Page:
I hiked slowly up a few blind canyons. Rocks and creeks and color enough to dazzle my brain. I saw ruins of prehistoric settlers. I saw petroglyphs. I saw magnificent scabbed and canyoned country as jaw dropping as any on this planet.
It’s the most dramatic landscape I’ve ever stared at…red, brown and purple rocks torn from the earth’s guts…raw and belligerent… while others formed by wind and rain were domes and hoodoos and arches. Not a flat piece of landscape in any direction except the winding asphalt of Rt. 95. Who was brave enough to live here?
I called Ike to tell him I found his place…but he didn’t answer the phone.
I settled for a few calendar images of the magnificent rock and color and continued on my two day journey home.
A couple weeks went by before I would call Ike again. Same old reasons.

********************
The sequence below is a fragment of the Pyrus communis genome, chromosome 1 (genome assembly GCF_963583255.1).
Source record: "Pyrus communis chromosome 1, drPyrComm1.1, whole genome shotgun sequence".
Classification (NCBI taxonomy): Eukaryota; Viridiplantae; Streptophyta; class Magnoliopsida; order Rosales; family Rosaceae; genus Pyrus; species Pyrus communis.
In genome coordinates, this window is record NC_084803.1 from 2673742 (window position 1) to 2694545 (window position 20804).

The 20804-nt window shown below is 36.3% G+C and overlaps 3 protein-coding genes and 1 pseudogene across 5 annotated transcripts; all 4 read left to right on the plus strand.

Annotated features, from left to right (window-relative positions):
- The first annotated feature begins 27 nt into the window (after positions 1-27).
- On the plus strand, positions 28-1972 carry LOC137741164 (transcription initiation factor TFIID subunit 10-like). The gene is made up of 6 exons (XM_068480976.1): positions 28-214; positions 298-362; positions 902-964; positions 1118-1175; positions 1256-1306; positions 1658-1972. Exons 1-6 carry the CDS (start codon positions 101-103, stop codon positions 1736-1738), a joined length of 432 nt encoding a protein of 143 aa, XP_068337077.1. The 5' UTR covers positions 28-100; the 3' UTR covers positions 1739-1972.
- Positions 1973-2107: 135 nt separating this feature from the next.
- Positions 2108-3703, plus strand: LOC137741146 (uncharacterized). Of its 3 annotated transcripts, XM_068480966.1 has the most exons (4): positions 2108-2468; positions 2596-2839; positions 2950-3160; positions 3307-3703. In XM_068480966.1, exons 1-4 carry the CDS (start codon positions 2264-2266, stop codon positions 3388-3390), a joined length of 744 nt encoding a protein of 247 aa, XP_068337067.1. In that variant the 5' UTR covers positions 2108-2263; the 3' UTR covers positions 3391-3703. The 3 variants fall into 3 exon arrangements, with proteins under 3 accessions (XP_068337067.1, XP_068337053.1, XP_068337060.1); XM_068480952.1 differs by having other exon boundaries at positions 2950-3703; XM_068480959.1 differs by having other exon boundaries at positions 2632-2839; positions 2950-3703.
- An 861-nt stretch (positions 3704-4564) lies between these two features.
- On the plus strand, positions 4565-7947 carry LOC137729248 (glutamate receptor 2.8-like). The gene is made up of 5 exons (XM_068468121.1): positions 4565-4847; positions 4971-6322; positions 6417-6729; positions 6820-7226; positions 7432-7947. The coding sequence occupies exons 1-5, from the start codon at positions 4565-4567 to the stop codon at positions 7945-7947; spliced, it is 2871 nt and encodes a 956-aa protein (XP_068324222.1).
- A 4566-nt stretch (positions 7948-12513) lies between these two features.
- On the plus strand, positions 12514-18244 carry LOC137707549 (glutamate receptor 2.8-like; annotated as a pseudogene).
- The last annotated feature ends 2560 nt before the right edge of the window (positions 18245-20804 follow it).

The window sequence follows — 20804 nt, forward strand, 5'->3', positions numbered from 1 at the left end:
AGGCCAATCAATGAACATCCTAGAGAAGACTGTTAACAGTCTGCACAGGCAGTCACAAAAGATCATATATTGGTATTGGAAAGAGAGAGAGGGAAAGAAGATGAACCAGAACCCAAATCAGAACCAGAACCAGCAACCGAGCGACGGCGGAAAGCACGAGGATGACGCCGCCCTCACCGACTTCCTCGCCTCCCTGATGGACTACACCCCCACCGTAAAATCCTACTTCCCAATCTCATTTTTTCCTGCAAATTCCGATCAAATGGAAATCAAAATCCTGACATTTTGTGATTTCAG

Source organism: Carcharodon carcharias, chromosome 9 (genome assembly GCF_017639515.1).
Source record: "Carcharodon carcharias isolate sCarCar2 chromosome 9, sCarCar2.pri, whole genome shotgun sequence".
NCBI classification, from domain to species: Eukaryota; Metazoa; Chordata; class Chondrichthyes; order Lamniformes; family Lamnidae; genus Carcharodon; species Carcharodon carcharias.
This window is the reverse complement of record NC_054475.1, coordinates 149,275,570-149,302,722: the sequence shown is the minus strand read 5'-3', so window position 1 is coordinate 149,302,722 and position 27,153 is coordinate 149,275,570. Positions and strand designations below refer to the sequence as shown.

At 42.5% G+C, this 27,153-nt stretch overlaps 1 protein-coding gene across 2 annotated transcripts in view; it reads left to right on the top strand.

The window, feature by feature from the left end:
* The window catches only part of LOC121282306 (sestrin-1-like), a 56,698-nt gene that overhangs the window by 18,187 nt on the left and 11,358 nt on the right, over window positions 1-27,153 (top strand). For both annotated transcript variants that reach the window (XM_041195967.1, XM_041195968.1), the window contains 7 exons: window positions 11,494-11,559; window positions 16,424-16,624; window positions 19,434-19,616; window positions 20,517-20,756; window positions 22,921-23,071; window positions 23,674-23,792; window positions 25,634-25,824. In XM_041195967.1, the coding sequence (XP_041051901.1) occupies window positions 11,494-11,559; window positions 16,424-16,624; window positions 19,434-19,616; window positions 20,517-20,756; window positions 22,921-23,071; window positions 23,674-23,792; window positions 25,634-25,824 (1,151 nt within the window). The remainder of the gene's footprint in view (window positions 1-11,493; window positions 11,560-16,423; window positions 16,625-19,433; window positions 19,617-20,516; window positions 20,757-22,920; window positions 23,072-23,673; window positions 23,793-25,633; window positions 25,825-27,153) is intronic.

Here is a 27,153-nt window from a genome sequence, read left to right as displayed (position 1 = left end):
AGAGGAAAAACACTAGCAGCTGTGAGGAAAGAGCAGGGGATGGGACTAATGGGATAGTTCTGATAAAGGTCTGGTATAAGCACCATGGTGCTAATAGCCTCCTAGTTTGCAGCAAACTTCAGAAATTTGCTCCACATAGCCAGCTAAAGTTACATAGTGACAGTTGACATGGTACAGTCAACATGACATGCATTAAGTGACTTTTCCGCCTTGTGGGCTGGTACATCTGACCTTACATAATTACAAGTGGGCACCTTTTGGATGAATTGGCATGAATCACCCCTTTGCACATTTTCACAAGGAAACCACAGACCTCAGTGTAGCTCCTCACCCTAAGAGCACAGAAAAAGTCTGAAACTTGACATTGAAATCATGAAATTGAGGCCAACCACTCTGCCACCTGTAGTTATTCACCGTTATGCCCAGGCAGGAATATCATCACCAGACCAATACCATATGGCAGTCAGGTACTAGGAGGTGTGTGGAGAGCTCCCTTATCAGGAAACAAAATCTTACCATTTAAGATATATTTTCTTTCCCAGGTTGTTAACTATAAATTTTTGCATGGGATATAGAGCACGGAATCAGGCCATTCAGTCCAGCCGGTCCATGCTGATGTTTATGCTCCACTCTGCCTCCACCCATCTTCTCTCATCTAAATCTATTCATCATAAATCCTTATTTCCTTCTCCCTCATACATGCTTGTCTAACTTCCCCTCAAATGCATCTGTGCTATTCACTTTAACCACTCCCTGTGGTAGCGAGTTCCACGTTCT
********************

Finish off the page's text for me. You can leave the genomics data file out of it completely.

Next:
I got a note from his neighbor that old Ike had been moved to a nursing home.
That’s the worst. When they don’t let you live in your own home anymore.
I tried to get hold of Ike but it was fruitless. No one answered in his room. Sleeping I figured. Probably turns the ringer off.
Finally I did get him, “Your dime!” he answered. I laughed. But then the bad news.
He wasn’t Ike anymore. He didn’t know who I was. He didn’t know who he was…
Good god, spare me that phase of life!
I told him I found his place and it was beautiful.
“Thats good.” he said and then hung up.
Note to self: “Don’t procrastinate!”
So I don’t know anything more of Ike’s Code, which is okay because Forrest as much as said there are no codes needed…and it’s not in Utah and…and…and…
But I’m really glad I travelled that way..on Route 95 along North Wash. Really glad…
Thanks Ike…not bad for a blind video engineer.